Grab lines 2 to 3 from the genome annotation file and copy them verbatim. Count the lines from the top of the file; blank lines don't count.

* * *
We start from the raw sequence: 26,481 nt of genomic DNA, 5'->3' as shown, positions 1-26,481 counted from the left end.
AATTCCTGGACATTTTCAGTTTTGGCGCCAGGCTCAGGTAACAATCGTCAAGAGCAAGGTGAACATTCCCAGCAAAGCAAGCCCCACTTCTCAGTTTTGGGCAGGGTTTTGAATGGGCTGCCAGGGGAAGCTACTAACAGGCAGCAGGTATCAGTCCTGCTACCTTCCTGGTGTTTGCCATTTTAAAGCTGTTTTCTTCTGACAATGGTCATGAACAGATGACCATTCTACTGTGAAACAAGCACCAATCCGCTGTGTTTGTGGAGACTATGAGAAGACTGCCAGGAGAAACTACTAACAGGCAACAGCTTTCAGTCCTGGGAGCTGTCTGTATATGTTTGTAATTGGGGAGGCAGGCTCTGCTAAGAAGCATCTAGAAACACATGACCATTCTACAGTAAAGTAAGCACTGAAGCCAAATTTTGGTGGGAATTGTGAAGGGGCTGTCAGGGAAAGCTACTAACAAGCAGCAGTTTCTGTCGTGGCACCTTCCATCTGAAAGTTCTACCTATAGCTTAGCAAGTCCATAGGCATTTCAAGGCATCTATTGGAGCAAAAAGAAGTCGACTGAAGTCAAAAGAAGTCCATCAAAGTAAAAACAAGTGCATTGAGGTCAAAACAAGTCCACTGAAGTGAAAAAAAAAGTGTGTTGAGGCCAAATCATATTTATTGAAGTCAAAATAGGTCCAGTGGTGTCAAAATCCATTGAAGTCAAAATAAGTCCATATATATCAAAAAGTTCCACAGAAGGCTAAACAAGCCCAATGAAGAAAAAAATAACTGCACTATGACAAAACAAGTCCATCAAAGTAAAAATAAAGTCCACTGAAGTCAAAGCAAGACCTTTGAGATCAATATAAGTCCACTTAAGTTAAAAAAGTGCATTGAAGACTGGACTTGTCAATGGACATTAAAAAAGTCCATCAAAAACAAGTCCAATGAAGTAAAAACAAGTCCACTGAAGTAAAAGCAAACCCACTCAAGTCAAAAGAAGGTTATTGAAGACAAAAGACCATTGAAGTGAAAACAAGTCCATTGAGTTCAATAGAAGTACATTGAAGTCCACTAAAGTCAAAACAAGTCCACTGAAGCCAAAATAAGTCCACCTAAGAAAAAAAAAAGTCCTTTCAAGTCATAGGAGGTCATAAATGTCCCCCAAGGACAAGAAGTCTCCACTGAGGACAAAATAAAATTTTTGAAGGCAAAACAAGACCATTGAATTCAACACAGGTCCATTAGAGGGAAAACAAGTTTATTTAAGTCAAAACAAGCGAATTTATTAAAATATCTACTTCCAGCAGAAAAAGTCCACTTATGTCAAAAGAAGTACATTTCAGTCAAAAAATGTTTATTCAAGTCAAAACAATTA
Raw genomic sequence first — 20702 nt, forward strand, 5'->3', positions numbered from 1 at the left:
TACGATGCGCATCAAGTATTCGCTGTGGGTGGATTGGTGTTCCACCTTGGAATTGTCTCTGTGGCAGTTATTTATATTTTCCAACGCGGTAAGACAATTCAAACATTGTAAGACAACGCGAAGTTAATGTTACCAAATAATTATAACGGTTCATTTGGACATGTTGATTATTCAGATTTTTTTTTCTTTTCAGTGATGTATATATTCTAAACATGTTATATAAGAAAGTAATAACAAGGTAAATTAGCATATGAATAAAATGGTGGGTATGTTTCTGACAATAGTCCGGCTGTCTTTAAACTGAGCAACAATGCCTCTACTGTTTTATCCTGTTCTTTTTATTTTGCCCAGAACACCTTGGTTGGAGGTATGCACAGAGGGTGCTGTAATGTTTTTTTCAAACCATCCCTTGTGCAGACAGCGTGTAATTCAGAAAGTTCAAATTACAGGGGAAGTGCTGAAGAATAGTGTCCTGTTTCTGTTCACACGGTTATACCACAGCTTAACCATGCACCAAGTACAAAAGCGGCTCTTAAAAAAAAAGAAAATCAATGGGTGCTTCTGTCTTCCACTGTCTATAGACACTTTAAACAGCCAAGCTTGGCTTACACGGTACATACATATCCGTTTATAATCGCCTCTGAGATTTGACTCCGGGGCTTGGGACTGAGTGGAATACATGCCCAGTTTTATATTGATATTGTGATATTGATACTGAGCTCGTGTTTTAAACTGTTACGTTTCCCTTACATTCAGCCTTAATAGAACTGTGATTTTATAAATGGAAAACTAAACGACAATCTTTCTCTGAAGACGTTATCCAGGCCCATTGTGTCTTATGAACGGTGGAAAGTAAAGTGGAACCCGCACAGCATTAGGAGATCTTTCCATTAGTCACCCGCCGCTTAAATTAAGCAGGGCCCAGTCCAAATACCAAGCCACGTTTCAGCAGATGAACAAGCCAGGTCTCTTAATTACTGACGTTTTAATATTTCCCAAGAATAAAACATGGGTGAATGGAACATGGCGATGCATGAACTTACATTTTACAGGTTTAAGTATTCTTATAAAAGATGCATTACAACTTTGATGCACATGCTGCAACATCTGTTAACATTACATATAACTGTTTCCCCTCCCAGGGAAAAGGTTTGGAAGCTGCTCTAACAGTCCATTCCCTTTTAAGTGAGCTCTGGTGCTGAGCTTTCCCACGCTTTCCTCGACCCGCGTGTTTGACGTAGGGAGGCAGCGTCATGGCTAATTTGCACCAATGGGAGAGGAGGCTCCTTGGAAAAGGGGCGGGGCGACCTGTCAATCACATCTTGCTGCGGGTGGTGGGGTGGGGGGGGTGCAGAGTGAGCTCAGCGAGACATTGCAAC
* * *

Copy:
AATTCCTGGACATTTTCAGTTTTGGCGCCAGGCTCAGGTAACAATCGTCAAGAGCAAGGTGAACATTCCCAGCAAAGCAAGCCCCACTTCTCAGTTTTGGGCAGGGTTTTGAATGGGCTGCCAGGGGAAGCTACTAACAGGCAGCAGGTATCAGTCCTGCTACCTTCCTGGTGTTTGCCATTTTAAAGCTGTTTTCTTCTGACAATGGTCATGAACAGATGACCATTCTACTGTGAAACAAGCACCAATCCGCTGTGTTTGTGGAGACTATGAGAAGACTGCCAGGAGAAACTACTAACAGGCAACAGCTTTCAGTCCTGGGAGCTGTCTGTATATGTTTGTAATTGGGGAGGCAGGCTCTGCTAAGAAGCATCTAGAAACACATGACCATTCTACAGTAAAGTAAGCACTGAAGCCAAATTTTGGTGGGAATTGTGAAGGGGCTGTCAGGGAAAGCTACTAACAAGCAGCAGTTTCTGTCGTGGCACCTTCCATCTGAAAGTTCTACCTATAGCTTAGCAAGTCCATAGGCATTTCAAGGCATCTATTGGAGCAAAAAGAAGTCGACTGAAGTCAAAAGAAGTCCATCAAAGTAAAAACAAGTGCATTGAGGTCAAAACAAGTCCACTGAAGTGAAAAAAAAAGTGTGTTGAGGCCAAATCATATTTATTGAAGTCAAAATAGGTCCAGTGGTGTCAAAATCCATTGAAGTCAAAATAAGTCCATATATATCAAAAAGTTCCACAGAAGGCTAAACAAGCCCAATGAAGAAAAAAATAACTGCACTATGACAAAACAAGTCCATCAAAGTAAAAATAAAGTCCACTGAAGTCAAAGCAAGACCTTTGAGATCAATATAAGTCCACTTAAGTTAAAAAAGTGCATTGAAGACTGGACTTGTCAATGGACATTAAAAAAGTCCATCAAAAACAAGTCCAATGAAGTAAAAACAAGTCCACTGAAGTAAAAGCAAACCCACTCAAGTCAAAAGAAGGTTATTGAAGACAAAAGACCATTGAAGTGAAAACAAGTCCATTGAGTTCAATAGAAGTACATTGAAGTCCACTAAAGTCAAAACAAGTCCACTGAAGCCAAAATAAGTCCACCTAAGAAAAAAAAAAGTCCTTTCAAGTCATAGGAGGTCATAAATGTCCCCCAAGGACAAGAAGTCTCCACTGAGGACAAAATAAAATTTTTGAAGGCAAAACAAGACCATTGAATTCAACACAGGTCCATTAGAGGGAAAACAAGTTTATTTAAGTCAAAACAAGCGAATTTATTAAAATATCTACTTCCAGCAGAAAAAGTCCACTTATGTCAAAAGAAGTACATTTCAGTCAAAAAATGTTTATTCAAGTCAAAACAATTA
Raw genomic sequence first — 20702 nt, forward strand, 5'->3', positions numbered from 1 at the left: